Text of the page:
Naples is the regional capital of Campania and the third-largest municipality in Italy (after Rome and Milan).
The city is situated on the Gulf of Naples, on the western coast of southern Italy.
As of August 2019, the population of Naples is about 1 million people.
Naples covers a total area of 119 square kilometers (46 square miles).
The city rises from sea level to an elevation of 450 meters (1,480 feet).
The city is situated between two areas of volcanic activity: Mount Vesuvius to the east and the Campi Flegrei (Phlegraean Fields) to the northwest. The most recent eruption of Vesuvius occurred in 1944. In 1980 an earthquake damaged Naples and its outlying towns, and since then Pozzuoli to the west has been seriously afflicted by bradyseism (a phenomenon involving a fall or rise of land).
First settled by Greeks in the second millennium BC, Naples is one of the oldest continuously inhabited urban areas in the world.
During the end of the Greek Dark Ages a larger mainland colony – initially known as Parthenope – developed around the 9-8th century BC, and was refounded as Neapolis in the 6th century BC.
When the city became part of the Roman Republic in the central province of the Empire, it was a major cultural center.
Naples is a microcosm of the European history because it saw several civilizations come and go, each leaving traces also in its art and architecture.
Naples was the capital of States and Empires, and it was a primary cultural center (especially for the Renaissance humanism of the 17th, 18th, 19th centuries).
Between 1925 and 1936, Naples was expanded and upgraded by Benito Mussolini’s government but subsequently sustained severe damage from Allied bombing during World War II, which led to extensive post-1945 reconstruction work.
Naples’ historic city center is the largest in Europe and a UNESCO World Heritage Site, with a wide range of culturally and historically significant sites nearby, including the Palace of Caserta and the Roman ruins of Pompeii and Herculaneum.
The main city square or piazza of the city is the Piazza del Plebiscito. It is named after the plebiscite taken on October 2, 1860 that brought Naples into the unified Kingdom of Italy under the House of Savoy. It is located very closely to the gulf of Naples, and bounded on the east by the Royal Palace and on the west by the church of San Francesco di Paola with colonnades extending to both sides.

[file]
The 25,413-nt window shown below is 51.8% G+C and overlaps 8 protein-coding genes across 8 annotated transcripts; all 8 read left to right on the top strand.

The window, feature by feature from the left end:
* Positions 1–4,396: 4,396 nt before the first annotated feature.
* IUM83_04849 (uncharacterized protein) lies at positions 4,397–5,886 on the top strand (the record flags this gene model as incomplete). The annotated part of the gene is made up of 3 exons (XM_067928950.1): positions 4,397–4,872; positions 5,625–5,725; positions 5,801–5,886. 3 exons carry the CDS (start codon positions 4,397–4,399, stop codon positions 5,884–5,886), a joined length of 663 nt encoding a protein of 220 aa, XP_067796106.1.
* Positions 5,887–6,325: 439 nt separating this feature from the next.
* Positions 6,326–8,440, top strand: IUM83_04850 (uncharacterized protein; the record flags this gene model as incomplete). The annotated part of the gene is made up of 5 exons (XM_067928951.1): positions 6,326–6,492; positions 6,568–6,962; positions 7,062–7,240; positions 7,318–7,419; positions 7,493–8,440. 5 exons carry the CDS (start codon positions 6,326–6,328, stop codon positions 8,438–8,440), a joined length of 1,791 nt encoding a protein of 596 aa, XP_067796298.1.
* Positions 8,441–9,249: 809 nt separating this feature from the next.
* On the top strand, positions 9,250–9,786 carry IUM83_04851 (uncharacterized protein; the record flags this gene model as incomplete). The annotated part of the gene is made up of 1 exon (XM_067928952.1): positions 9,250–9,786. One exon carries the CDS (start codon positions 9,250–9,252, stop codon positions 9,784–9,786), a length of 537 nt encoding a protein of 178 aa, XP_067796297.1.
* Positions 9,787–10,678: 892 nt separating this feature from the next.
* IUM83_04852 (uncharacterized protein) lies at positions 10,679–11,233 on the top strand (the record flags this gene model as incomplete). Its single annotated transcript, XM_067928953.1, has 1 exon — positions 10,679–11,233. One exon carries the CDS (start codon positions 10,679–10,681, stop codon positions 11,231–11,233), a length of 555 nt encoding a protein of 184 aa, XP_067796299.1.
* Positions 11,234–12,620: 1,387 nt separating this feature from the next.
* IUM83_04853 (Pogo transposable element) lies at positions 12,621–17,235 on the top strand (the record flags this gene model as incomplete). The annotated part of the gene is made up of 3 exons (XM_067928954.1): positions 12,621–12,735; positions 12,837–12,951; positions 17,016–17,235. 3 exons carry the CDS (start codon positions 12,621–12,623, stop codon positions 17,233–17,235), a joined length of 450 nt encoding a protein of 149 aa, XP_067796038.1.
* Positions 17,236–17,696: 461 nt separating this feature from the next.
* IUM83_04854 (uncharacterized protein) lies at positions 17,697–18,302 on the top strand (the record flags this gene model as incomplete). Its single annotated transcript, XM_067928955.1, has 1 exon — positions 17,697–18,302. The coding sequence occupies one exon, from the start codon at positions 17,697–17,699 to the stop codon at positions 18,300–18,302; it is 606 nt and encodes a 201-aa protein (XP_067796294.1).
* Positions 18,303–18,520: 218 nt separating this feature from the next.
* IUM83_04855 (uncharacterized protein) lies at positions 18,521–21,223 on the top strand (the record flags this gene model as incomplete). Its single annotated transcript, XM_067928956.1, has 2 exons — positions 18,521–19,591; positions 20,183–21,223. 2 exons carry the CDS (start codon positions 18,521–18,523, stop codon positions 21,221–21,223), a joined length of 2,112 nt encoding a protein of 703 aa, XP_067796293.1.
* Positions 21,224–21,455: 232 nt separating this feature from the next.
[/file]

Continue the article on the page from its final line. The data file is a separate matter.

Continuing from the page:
Castel dell’Ovo is a seaside castle in Naples, located on the former island of Megaride, now a peninsula, on the Gulf of Naples in Italy. The castle’s name comes from a legend about the Roman poet Virgil, who had a reputation in the Middle Ages as a great sorcerer and predictor of the future. In the legend, Virgil put a magical egg into the foundations to support the fortifications. Had this egg been broken, the castle would have been destroyed and a series of disastrous events for Naples would have followed.
Castel Nuovo is a medieval castle located in front of Piazza Municipio and the city hall in central Naples. Its scenic location and imposing size makes the castle, first erected in 1279, one of the main architectural landmarks of the city. It was a royal seat for kings of Naples, Aragon and Spain until 1815.
The National Archaeological Museum of Naples is an important Italian archaeological museum, particularly for ancient Roman remains. Its collection includes works from Greek, Roman and Renaissance times, and especially Roman artifacts from nearby Pompeii, Stabiae and Herculaneum.
The Cappella Sansevero is a chapel located in the historic center of Naples. The chapel is more properly named the Chapel of Santa Maria della Pietà. It contains works of art by some of the leading Italian artists of the 18th century. The chapel houses almost thirty works of art, among which are three idiosyncratic sculptures.
The Catacombs of San Gennaro sometimes called the “Valley of the Dead” are underground paleo-Christian burial and worship sites in Naples, carved out of tuff, a porous stone. They are situated in the northern part of the city, on the slope leading up to Capodimonte, consisting of two levels, San Gennaro Superiore, and San Gennaro Inferiore.
Naples is noted for its numerous higher education institutes and research centers. Naples hosts what is thought to be the oldest state university in the world, in the form of the University of Naples Federico II, which was founded by Frederick II in 1224.
Neapolitan cuisine is synonymous with pizza – which originated in the city – but it also includes many lesser-known dishes.
Naples is also internationally famous for its wine and gelato, which typically contains 70% less air and more flavoring than other kinds of frozen desserts, giving it a density and richness that distinguishes it from other ice creams.
Naples has the greatest number of accredited stars from the Michelin Guide of any Italian city.